One of my graduate school professors, Dr. Janaki Natarajan, regularly challenged her Social Identity students with two simple questions that reliably test what we think we know:
In the 12 hours since receiving ethnicity results from my DNA analysis, these are two of the few processing questions I’ve managed to ask myself. After a dozen years of working across cultures of all kinds and feeling unfulfilled by limited knowing of my own ethnic origins, I’ve been at a loss in recent hours about how to make meaning of the raw data linking me to what might have been home in an alternate series of historical events. (See image above for a visual snapshot of my genealogy results by country/ region.) For whose benefit, after all, have I felt the need to identify ethnically? And, what purpose do my ethnicity results serve?
A global diversity client recently shared my cynicism about the commercialization of culture. Trending on social media at the time was a few-minute video clip of various people’s emotional reactions as their DNA-based ethnicity data were revealed to them. I’d watched it from my laptop screen and felt inspired to journey on my own “DNA discovery”. Of course, after I fell in love with the characters’ stories, the video turned out to be a damn advertisement. In discussing the commercial with my client, we agreed that a false claim was made; that simply tracing the lines of descent from our ancestors does not create cultural belonging. It’s when what's within the lines of our descent are colored by lived experience that we truly belong—in both the collective consciousness of the in-group and our own minds. While culture is of benefit to the individual, it is built for the group. Thus, this Chicagoan is not Central or West African because she read a report this morning stating that 18% of her genealogy links back to Cameroon, 16% to Côte d'Ivoire and 10% to Nigeria. Taking on an identity that is not my own may positively promote business interests, but it does not offer me the benefit of belonging.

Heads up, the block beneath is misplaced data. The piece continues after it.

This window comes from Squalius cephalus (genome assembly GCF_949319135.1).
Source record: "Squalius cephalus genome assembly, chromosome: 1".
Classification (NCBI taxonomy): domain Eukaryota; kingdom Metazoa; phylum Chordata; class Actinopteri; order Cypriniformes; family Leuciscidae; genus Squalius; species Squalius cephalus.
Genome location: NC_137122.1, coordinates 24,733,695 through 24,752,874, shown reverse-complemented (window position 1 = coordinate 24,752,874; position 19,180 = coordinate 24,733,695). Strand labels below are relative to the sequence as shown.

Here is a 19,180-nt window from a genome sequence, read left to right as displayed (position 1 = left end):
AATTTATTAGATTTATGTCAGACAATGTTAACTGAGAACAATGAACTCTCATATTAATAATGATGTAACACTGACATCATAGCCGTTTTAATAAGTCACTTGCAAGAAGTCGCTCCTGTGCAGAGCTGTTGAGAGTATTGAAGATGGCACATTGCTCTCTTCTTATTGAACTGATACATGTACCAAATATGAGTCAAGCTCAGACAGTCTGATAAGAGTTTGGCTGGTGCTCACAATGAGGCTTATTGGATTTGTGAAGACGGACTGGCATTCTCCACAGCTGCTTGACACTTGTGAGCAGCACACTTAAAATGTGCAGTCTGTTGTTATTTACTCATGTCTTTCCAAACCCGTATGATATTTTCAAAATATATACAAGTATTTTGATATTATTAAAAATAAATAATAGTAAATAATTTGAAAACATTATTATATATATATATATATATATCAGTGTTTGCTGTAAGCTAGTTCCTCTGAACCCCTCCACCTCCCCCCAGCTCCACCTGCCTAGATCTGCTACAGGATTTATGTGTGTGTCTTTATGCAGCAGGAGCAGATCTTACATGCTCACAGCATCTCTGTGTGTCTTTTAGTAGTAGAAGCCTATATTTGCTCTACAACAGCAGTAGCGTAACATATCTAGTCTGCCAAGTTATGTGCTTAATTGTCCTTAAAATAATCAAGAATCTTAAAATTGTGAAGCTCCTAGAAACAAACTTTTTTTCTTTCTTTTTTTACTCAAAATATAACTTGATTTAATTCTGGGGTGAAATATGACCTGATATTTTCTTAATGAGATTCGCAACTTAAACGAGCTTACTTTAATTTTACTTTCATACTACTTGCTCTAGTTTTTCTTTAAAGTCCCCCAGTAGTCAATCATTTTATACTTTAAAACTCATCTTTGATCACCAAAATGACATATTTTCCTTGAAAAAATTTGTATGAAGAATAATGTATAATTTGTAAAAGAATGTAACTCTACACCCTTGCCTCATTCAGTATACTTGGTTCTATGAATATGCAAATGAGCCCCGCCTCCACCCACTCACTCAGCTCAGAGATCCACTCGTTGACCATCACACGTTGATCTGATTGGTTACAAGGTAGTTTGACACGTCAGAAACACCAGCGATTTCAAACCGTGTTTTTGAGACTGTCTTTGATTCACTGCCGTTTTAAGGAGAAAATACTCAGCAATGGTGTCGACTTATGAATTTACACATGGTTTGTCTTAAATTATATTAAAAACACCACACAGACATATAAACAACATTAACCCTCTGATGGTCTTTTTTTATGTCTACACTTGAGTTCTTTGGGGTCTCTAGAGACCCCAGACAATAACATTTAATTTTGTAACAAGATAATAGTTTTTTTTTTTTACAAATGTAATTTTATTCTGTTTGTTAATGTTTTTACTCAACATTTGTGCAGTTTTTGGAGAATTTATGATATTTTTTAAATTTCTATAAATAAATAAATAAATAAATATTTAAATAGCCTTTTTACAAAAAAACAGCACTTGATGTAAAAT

"Whatever culture of the rainbow you represent, you, too, are enough to enter into the discussion on diversity— as you are."
Still skeptical about what the DNA results might reveal, I spit into a test tube and sent it off to a San Francisco P.O. Box for testing. As a Black woman born and raised stateside, intrigued by intercultural communication, often under-represented in global diversity circles and over-represented in national diversity circles, I expected that knowing my ethnicity would help define my place in dialoguing on diversity. When others shared family traditions rooted in specific cities or regions of long-established nations outside U.S. borders, I regretted that I could only say my folks were from Mississippi. I’d wanted something more to leverage my blackness.
So far, it turns out that my ethnicity results have served the purpose of grounding me more deeply in my racial and regional identities. I am a Black/ brown woman from the central region of the States whose ability to speak on national cultures and their sub-cultures is nuanced by my experiences along the periphery of ethnic identity. Whether or not I ever came to know that I am of Irish (13%) and Western European (10%) blood, I hold an equally valid—and even unique—position in understanding the complexity of race-based, ethnic and national cultures because I represent a people who was mixed and made in America. I am enough as I am.
Whatever culture of the rainbow you represent, you, too, are enough to enter into the discussion on diversity as you are. For whose benefit will you engage between the differences that matter—and for what purpose? Let’s talk!
[i] According to Ancestry.com, the saying, “Kiss me, I’m Irish", likely originates from an age-old legend that kissing the stone in the medieval Blarney Castle in Ireland— or an Irish person in lieu of the stone— will give one the power of eloquent and persuasive speech—and luck!
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